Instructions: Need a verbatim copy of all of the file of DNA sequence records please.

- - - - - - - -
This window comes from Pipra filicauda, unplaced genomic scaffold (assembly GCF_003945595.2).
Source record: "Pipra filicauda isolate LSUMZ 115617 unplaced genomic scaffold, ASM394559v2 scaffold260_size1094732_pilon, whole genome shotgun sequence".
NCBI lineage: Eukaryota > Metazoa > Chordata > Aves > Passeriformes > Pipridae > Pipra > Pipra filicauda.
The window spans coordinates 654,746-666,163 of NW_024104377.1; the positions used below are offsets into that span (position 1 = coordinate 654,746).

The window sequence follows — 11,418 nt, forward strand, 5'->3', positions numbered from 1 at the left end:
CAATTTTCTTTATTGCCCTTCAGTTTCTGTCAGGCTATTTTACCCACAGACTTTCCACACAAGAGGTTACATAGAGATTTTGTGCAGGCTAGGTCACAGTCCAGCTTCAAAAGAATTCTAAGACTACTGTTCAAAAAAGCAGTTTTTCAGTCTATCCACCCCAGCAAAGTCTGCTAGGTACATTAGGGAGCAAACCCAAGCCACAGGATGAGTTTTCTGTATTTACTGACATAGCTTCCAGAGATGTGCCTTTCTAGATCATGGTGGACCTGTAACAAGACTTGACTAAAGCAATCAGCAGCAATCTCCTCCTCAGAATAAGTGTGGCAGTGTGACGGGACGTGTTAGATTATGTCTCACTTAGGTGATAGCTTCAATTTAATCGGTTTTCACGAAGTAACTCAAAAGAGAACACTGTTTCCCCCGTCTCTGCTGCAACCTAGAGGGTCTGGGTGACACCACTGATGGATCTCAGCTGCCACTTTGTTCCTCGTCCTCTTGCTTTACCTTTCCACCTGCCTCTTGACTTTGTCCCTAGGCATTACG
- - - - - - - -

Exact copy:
This window comes from Pipra filicauda, unplaced genomic scaffold (assembly GCF_003945595.2).
Source record: "Pipra filicauda isolate LSUMZ 115617 unplaced genomic scaffold, ASM394559v2 scaffold260_size1094732_pilon, whole genome shotgun sequence".
NCBI lineage: Eukaryota > Metazoa > Chordata > Aves > Passeriformes > Pipridae > Pipra > Pipra filicauda.
The window spans coordinates 654,746-666,163 of NW_024104377.1; the positions used below are offsets into that span (position 1 = coordinate 654,746).

The window sequence follows — 11,418 nt, forward strand, 5'->3', positions numbered from 1 at the left end:
CAATTTTCTTTATTGCCCTTCAGTTTCTGTCAGGCTATTTTACCCACAGACTTTCCACACAAGAGGTTACATAGAGATTTTGTGCAGGCTAGGTCACAGTCCAGCTTCAAAAGAATTCTAAGACTACTGTTCAAAAAAGCAGTTTTTCAGTCTATCCACCCCAGCAAAGTCTGCTAGGTACATTAGGGAGCAAACCCAAGCCACAGGATGAGTTTTCTGTATTTACTGACATAGCTTCCAGAGATGTGCCTTTCTAGATCATGGTGGACCTGTAACAAGACTTGACTAAAGCAATCAGCAGCAATCTCCTCCTCAGAATAAGTGTGGCAGTGTGACGGGACGTGTTAGATTATGTCTCACTTAGGTGATAGCTTCAATTTAATCGGTTTTCACGAAGTAACTCAAAAGAGAACACTGTTTCCCCCGTCTCTGCTGCAACCTAGAGGGTCTGGGTGACACCACTGATGGATCTCAGCTGCCACTTTGTTCCTCGTCCTCTTGCTTTACCTTTCCACCTGCCTCTTGACTTTGTCCCTAGGCATTACG